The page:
Scotland politics

Standards watchdog to investigate Carmichael memo leak

Alistair Carmichael arriving at Downing Street in 2013 Image copyright Dan Kitwood/Getty
Image caption Alistair Carmichael formerly served as Scottish Secretary in the coalition government

The Parliamentary Standards Commissioner has launched a formal inquiry into the conduct of former Scottish Secretary Alistair Carmichael.

The Orkney and Shetland MP has been under pressure after admitting the leak of a memo during the election campaign.

The memo had suggested First Minister Nicola Sturgeon would prefer David Cameron as prime minister.

The watchdog will consider Mr Carmichael's actions under the MPs' code of conduct.

The confidential memo at the centre of the controversy was written by a civil servant in the Scotland Office.

It was a third-hand account of a conversation between the Scottish first minister and the French ambassador, in which Ms Sturgeon was reported to have said she wanted David Cameron to remain as prime minister.

Code of Conduct

The Parliamentary Standards Commissioner will investigate Mr Carmichael's actions under three sections of the MPs' code of conduct. These are:

  • Section 10: Members shall base their conduct on a consideration of the public interest, avoid conflict between personal interest and the public interest and resolve any conflict between the two, at once, and in favour of the public interest.
  • Section 14: Information which members receive in confidence in the course of their parliamentary duties should be used only in connection with those duties. Such information must never be used for the purpose of financial gain.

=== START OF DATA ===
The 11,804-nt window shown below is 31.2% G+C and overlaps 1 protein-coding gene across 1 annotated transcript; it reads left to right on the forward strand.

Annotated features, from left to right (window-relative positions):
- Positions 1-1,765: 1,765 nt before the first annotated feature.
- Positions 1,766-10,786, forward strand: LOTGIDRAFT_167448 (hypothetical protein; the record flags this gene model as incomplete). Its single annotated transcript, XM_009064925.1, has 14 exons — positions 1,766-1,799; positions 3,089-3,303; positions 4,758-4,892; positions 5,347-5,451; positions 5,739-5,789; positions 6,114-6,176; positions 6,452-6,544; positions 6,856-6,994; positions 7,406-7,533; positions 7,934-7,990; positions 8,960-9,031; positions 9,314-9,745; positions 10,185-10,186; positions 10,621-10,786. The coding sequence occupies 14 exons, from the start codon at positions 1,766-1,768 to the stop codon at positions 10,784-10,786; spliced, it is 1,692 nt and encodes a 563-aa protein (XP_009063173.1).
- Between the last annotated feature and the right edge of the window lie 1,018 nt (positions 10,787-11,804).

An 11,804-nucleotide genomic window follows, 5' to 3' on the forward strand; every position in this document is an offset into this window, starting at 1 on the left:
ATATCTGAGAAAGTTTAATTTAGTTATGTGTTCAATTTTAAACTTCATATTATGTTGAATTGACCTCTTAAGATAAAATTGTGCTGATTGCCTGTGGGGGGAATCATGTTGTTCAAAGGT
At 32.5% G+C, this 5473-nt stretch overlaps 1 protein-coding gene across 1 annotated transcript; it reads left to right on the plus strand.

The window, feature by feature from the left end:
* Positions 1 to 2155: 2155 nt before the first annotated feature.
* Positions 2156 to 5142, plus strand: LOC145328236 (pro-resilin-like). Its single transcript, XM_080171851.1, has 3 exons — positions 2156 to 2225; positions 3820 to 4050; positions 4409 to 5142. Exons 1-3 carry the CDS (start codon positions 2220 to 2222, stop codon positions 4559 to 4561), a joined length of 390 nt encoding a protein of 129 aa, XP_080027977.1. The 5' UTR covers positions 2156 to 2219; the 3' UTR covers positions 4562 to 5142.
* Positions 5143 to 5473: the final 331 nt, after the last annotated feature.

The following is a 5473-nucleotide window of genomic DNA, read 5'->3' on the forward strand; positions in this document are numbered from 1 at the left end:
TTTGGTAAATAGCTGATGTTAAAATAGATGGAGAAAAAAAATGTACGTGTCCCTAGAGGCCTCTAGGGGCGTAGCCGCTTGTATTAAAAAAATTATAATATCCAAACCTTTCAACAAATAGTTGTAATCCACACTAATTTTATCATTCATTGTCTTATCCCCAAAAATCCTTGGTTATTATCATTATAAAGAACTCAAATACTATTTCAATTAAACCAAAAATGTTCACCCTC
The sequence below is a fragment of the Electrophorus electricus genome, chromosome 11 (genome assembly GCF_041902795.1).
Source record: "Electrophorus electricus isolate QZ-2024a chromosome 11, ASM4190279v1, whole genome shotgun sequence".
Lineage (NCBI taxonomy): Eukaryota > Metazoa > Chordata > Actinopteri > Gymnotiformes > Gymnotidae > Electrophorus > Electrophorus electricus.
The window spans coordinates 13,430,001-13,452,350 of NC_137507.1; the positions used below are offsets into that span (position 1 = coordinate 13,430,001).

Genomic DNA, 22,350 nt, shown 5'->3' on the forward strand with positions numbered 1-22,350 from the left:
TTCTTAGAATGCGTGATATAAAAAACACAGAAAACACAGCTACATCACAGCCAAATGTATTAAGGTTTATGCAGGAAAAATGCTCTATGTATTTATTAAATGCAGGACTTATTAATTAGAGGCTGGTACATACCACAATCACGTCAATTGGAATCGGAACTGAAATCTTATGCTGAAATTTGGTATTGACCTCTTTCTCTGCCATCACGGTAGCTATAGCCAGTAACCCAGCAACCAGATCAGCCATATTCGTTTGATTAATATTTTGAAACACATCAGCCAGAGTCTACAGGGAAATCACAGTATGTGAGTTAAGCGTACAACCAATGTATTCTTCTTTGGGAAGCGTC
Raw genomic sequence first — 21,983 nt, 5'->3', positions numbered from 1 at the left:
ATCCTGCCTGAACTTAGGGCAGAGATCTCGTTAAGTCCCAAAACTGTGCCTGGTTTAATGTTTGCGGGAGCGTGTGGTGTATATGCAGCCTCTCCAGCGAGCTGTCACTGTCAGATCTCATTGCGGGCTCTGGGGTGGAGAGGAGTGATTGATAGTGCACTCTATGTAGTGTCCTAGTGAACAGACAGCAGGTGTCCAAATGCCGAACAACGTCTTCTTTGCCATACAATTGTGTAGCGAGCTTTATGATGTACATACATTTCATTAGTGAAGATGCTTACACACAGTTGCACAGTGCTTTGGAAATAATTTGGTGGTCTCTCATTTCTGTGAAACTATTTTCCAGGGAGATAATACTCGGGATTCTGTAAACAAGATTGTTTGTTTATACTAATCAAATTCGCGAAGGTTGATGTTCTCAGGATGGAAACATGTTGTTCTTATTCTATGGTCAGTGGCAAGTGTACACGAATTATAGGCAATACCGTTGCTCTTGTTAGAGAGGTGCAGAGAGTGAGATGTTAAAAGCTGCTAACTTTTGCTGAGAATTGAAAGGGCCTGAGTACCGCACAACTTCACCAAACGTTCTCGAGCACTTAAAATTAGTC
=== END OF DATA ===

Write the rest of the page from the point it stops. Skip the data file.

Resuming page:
• Section 16: Members shall never undertake any action which would cause significant damage to the reputation and integrity of the House of Commons as a whole, or of its members generally.

Both the first minister and the ambassador insisted this was not the case, and the memo had contained a disclaimer that parts of the conversation may have been "lost in translation".

The official cabinet office inquiry into the leak said Mr Carmichael's former special adviser Euan Roddin gave the details to the Daily Telegraph - but that he had Mr Carmichael's permission to do so.

Mr Carmichael had denied knowing about the memo when asked about the leak at the time, saying the first he had heard of it was when he received a phone call from a journalist.

He has since apologised and accepted full responsibility for the leak.

The SNP have said that Mr Carmichael faced a "credibility crisis", and repeatedly called for a formal investigation by the Parliamentary Standards Commissioner to be held.

Mr Carmichael has previously rejected calls to resign, saying that his work as a local MP is "the record on which I am entitled to rely."

"That's the job that I am now going to be getting on with. None of that has changed," he has said.

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